Bill expanding religious freedom defense passes committee

Opponents say the bill would lead to more discrimination

By: - February 18, 2021 1:47 pm

The rotunda of the state capitol of Montana. The building was originally completed in 1899 with an addition in 1911. (Photo by Eric Seidle for the Daily Montanan.)

A bill that would strengthen Montanans’ ability to deny services if it substantially burdens their religious beliefs passed out of the Senate Judiciary Committee on Thursday on a 7-4 party-line vote with Republican support.

Senate Bill 215 was amended to include the word “substantially” before “burden.” During testimony, opponents noted the modifier is necessary to trigger the strict scrutiny test — the process used by courts to determine a law’s constitutionality.

Supporters and opponents of the bill differ on its necessity. Those who have spoken out against it say it will allow religion to be used as a tool for discrimination. But the bill’s sponsor, Sen. Carl Glimm, R-Kila, and other proponents say it is necessary to protect Montanans’ right to live in accordance with their religion.

During debate on the bill Thursday, Sen. Bryce Bennett, D-Missoula, said the bill would undo all the work in the state to protect LGBTQ communities from discrimination.

“This [bill] is about dissolving every last bit of protection that we’ve had in the state. It’s the sort of thing that makes me wonder if I can continue living in a state like Montana,” he said.

The bill also would undo the delicate balance that has been struck in the country between people’s freedom of religion and their constitutional rights, said Sen. Diane Sands, D-Missoula.

“This undoes that balance and is going to allow individuals’ religious beliefs to be put ahead of the common good and other people’s constitutional rights,” she said.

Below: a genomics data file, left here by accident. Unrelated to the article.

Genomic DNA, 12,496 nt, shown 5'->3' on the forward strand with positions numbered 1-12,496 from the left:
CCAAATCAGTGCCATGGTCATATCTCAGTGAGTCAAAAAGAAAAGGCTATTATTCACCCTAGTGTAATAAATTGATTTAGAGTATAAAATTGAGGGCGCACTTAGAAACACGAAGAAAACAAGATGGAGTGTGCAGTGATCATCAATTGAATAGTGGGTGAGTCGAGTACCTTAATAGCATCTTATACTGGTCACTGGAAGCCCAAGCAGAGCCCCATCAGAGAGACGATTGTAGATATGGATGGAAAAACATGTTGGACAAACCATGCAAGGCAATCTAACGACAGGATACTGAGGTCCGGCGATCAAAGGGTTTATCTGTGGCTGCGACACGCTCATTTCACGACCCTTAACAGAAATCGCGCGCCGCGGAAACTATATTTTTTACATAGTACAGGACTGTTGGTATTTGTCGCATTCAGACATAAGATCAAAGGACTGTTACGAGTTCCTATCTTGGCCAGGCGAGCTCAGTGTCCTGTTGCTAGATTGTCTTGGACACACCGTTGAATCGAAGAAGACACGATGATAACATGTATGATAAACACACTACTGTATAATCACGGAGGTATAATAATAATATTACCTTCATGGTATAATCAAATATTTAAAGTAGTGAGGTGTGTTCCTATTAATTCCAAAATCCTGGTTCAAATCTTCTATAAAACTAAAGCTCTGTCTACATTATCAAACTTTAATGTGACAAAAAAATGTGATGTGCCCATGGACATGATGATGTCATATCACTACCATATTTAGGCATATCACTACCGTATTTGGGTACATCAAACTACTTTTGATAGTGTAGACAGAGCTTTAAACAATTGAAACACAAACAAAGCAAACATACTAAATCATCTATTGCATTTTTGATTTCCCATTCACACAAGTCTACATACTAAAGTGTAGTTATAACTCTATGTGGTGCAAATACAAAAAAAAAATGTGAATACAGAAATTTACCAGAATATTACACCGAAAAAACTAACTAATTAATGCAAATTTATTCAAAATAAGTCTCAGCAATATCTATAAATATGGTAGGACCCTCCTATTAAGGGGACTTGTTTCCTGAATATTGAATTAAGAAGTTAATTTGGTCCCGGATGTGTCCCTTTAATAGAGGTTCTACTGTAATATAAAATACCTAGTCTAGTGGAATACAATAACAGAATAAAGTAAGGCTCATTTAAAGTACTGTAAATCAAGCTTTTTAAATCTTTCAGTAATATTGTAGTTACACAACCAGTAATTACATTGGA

Inversely, Billings Republican Sen. Chris Friedel argued the bill would protect from religious discrimination people like the Colorado baker who refused to bake a cake for a gay couple on religious grounds.

As a descendant of those who escaped Germany when it was under Nazi rule, he said religious persecution is an important topic to him.

“I appreciate the good senator (Bennett) and how he feels,” Friedel said. “But I can tell you the opposite is true when they use the hammer of government to persecute me based on my religious views.”

 

Our stories may be republished online or in print under Creative Commons license CC BY-NC-ND 4.0. We ask that you edit only for style or to shorten, provide proper attribution and link to our web site. Please see our republishing guidelines for use of photos and graphics.

Keith Schubert
Keith Schubert

Keith Schubert is a reporter for the Daily Montanan. Keith was born and raised in Wisconsin and graduated from the University of Minnesota in 2019. He has worked at the St.Paul Pioneer Press, Milwaukee Journal Sentinel and most recently, the Asbury Park Press, covering everything from local craft fairs to crime and courts to municipal government to the Minnesota state legislature. In his free time, he enjoys cheering on Wisconsin sports teams and exploring small businesses. He can be reached by text or call at 406-475-2954 .

MORE FROM AUTHOR